What does it look like?
What is it?
Vaterite is a polymorph of Calcium Carbonate, CaCO3, it’s less stable than the other polymorphs calcite and aragonite. But, the fact that it is less stable means vaterite is more soluble in water, and when exposed to water transforms into calcite, making it a great starting material for biomineralization and as an ingredient for cement. Though, in some cases small organic molecules as impurities can stabilise the vaterite structure – so that it can make up features such as the spikes on this sea squirt here.
Where did the structure come from?
This is where the story gets a little complicated. In fact, review papers have been written simply on the vaterite structure – it’s a problem that’s been debated for nearly 100 years. The debate is that the diffraction pattern doesn’t really fit the simple hexagonal structure many thought it was. For years it’s be debated where the differences in the observations could be coming from.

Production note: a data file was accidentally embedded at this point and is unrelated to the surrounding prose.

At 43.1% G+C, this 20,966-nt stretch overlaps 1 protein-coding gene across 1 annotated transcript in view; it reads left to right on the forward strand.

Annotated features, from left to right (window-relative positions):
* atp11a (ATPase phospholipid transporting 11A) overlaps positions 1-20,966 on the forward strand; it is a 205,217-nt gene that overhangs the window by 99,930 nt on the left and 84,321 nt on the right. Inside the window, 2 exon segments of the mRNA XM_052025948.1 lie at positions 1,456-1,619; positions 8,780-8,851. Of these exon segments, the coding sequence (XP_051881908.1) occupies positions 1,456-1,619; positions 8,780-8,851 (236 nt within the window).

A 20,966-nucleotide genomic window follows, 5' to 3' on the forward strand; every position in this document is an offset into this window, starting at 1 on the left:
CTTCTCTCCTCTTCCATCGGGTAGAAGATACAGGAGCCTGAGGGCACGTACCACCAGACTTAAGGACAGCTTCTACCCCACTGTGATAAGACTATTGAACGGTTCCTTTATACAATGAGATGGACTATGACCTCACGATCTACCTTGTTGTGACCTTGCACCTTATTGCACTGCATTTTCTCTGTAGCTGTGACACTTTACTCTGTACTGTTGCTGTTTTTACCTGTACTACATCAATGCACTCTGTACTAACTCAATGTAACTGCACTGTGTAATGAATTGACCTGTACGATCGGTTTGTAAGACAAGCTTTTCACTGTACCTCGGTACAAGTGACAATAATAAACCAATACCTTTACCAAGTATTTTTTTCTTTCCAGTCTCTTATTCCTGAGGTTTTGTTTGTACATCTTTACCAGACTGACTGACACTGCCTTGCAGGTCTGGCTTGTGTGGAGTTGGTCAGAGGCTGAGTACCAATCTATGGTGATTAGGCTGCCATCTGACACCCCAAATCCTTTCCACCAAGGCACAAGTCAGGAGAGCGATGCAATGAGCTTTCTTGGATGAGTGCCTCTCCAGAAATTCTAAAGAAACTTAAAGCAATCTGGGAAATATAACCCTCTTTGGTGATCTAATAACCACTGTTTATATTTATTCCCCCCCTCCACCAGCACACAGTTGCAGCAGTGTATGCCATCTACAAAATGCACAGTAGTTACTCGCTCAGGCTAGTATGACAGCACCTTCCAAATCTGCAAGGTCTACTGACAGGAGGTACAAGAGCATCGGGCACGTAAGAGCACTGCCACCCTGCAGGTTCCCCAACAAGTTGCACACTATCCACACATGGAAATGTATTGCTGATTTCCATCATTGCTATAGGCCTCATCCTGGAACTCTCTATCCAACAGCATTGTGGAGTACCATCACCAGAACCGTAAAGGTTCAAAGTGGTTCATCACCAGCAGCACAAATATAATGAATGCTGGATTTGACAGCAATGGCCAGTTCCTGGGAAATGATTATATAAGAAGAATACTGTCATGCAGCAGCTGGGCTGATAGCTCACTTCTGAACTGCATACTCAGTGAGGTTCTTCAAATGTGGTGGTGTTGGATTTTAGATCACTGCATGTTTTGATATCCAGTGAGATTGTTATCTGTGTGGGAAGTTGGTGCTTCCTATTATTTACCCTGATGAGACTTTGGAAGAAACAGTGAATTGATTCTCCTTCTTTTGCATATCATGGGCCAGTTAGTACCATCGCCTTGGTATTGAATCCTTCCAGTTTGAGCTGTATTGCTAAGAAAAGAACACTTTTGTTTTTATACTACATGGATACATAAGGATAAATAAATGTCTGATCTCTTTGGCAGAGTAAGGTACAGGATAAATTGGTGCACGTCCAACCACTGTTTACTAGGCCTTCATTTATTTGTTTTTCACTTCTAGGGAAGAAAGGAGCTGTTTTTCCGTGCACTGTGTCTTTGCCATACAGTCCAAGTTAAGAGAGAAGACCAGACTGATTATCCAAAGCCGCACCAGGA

Recently two papers were published almost simultaneously, one in April 2013 and the other in May 2013 show that vaterite was not actually one crystal structure – but two which form together. The first of these papers came to this discovery from studying the spikes to sea squirts with electron diffraction, and the others came to that conclusion theoretically. We’ve plotted out the two structures from the theoretical determination, mainly because their structures are in the American mineral database.
It goes to show that science can be like buses – you wait for ages for a structure then two are worked out at once!